Viswanatha Sastri, J.
1. C.R.P. No. 650 of 1948: This revision petition is preferred against an order of the learned Judge of the City Civil Court, Madras, in I.A. No. 1209 of 1947 in O.S. No. 706 of 1946, declining to allow the plaintiff to amend his plaint by withdrawing certain allegations made in Para. 5. The suit was laid by plaintiff, a minor, acting through a next friend, for partitiou and possession of a half share in a certain house property, the defendant being entitled to the other half share. In pares. 5 and 6 of the plaint, it is distinctly averred that as a division by metes and bounds was not possible, the property might be directed to be sold under the Partition Act and the proceeds divided. In Para. 9 of the plaint the plaintiff prayed for a sale of the house under the Partition Act between the parties. It is recorded by the lower Court that when the suit was taken up for trial on 26th September 1947 both parties conceded that the property was incapable of being divided by metes and. bounds and that it should be sold under the provisions of the Partition Act. On the same day, the defendant who wanted to purchase the property under Section 8 of the Partition Act was given time for filing an application for that purpose, which was later on filed on 11th October 1947. On 14th October 1947 the next friend of the minor plaintiff filed the application, out of which this civil revision petition has arisen, alleging that the property was capable of a convenient division by metes and bounds, that the statements to the contrary made in paras. 5 and 6 of the plaint and before the Court on 26th September 1947 were all due to a mistake and that the proceeding should be amended by his being allowed to withdraw those statements. The plaintiff also prayed incidentally for the appointment of a commissioner to inspect the property and report as regards the divisibility of the property by metes and bounds into two shares without affecting the value of the other share. A commissioner was accordingly appointed by the lower Court and his report is to the effect that the property as it is could not be conveniently divided but that if the dilapidated portion is demolished and dismantled, it might be capable of a convenient division. The learned City Civil Judge has, after due consideration of the report declined to allow the plaintiff to amend his plaint or withdraw the admission made before the Court by the next friend on 26th September 1947. The application, I.A. No. 1209 of 1947, was made after the defendant had applied for a sale under the Partition Act on 11th October 1947 and I am unable to say therefore that the Court below erred in declining to allow the plaintiff to give up the whole basis of his plaint and to go behind the admissions made before the Court and recorded by it. I therefore dismiss the civil revision petition with costs.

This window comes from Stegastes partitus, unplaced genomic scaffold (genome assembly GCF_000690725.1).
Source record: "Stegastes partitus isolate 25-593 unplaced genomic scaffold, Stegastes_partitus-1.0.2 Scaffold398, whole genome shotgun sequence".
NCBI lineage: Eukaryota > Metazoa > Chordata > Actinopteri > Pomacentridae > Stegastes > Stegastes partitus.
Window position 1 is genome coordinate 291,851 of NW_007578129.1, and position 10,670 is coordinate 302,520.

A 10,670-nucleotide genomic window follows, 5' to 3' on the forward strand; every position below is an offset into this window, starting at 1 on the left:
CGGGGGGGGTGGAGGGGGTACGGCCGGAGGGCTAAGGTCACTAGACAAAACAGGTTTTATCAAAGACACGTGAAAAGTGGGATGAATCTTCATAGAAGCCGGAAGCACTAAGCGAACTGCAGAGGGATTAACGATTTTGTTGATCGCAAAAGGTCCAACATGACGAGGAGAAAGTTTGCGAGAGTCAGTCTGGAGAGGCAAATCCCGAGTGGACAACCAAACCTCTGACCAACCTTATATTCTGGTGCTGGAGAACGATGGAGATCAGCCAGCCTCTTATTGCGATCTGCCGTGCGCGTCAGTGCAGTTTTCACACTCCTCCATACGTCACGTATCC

2. C.R.P. No. 651 of 1948. This civil revision petition is preferred against an order of the learned Judge of the City Civil Court, Madras, in I.A. No. 421 Of 1948 in O.S. No. 706 of 1946. In my judgment in C.R.P. No. 650 of 1948 I have briefly indicated the facts which have given rise to this litigation. The suit was, as already stated, one for partition, by a Mahomedan minor, of a certain house property, the defendant also being a minor entitled to a half share, The plaintiff prayed for a sale of the property and division of the proceeds inasmuch as the property was not capable of a convenient division by metes and bounds. On 11th October 1947, the defendant in the suit filed an application under Section 3 of the Partition Act for leave to buy the plaintiff's half share at a valuation to be fixed by the Court. Thereafter, the plaintiff applied for leave to withdraw the suit unconditionally, but the Court below has declined to allow the withdrawal. A plaintiff in a suit can withdraw his suit of his own accord without the permission of the Court. The only penalty attached to a withdrawal of the suit is that he is precluded from bringing a fresh suit on the same cause of action unless he obtains the leave of the Court for instituting a fresh suit under the provisions of Order 23, Rule l, Civil P.C. Normally speaking therefore, it is the right of a plaintiff to withdraw his suit without reference to the convenience of the defendant and without obtaining beforehand the permission of the Court. But there is a limit to the exercise of this right of withdrawal. If, for instance, in a suit for partition or in a suit for the taking of the accounts of a dissolved partnership, there has been a preliminary decree by which the rights of the parties have been fixed, then it is not open to the plaintiff to withdraw the suit thereafter and thereby seek to wipe off the effect of the adjudication rendered by the Court creating rights in the parties, Similarly, where in the course of a suit there has been a compromise arrived at between the parties with reference to the subject-matter of the litigation, it creates mutual rights and obligations between them and it is not open to the plaintiff, after such a compromise has been arrived at with reference to the subject-matter of the suit, to withdraw the suit and thereby seek to nullify the compromise. Where, however, the rights of the parties had not assumed any definite shape either under a decree of Court or under a compromise entered into between them with reference to the subject-matter of the suit it seems to me that it is competent to the plaintiff to withdraw the suit and he cannot be forced to remain in the record at the instance of the defendant and prosecute the suit. In this case, the contention of Mr. Basheer Ahmed Sayeed, the learned advocate for the respondent, is that by reason of the concession made by the plaintiff both in the plaint and in the statement before the Court on 26th September 1947, his client, the defendant, had acquired an indefeasible right to purchase the share of the plaintiff at a valuation to be fixed by the Court and therefore the plaintiff cannot by withdrawing the suit deprive him of the right which has accrued to him under the provisions of the Partition Act. I would be inclined, to agree with this contention if the Court had made a valuation and made an order that the half share of the plaintiff should be conveyed to the defendant on the valuation determined by the Court. The stage now reached in this litigation is that the defendant has applied under Section 3 (1), Partition Act for, the appointment of a Commissioner for determining the valuation. The Commissioner has not yet determined the value. It may be that when the commissioner determines the value, the defendant may find the valuation so high that he cannot purchase the share of the plaintiff. It may also be that having regard to the fact that the defendant is a minor, the Court may not, under Section 5 of the Partition Act, sanction the purchase. It is no doubt true that an advantage has accrued to the defendant by reason of the admissions made in the plaint and by reason of the admission made before the Court as regards the impracticability of dividing the property. That, however, does not clothe the defendant with any enforceable right and does not prevent the plaintiff from exercising the right of a suitor to withdraw his suit. In these circumstances, I consider that the order of the lower Court is without jurisdiction and should be set aside; and I hold that it is open to the plaintiff at this stage to withdraw his suit. Having regard to to the peculiar circumstances of the case, I make no order as to the costs of this civil revision petition.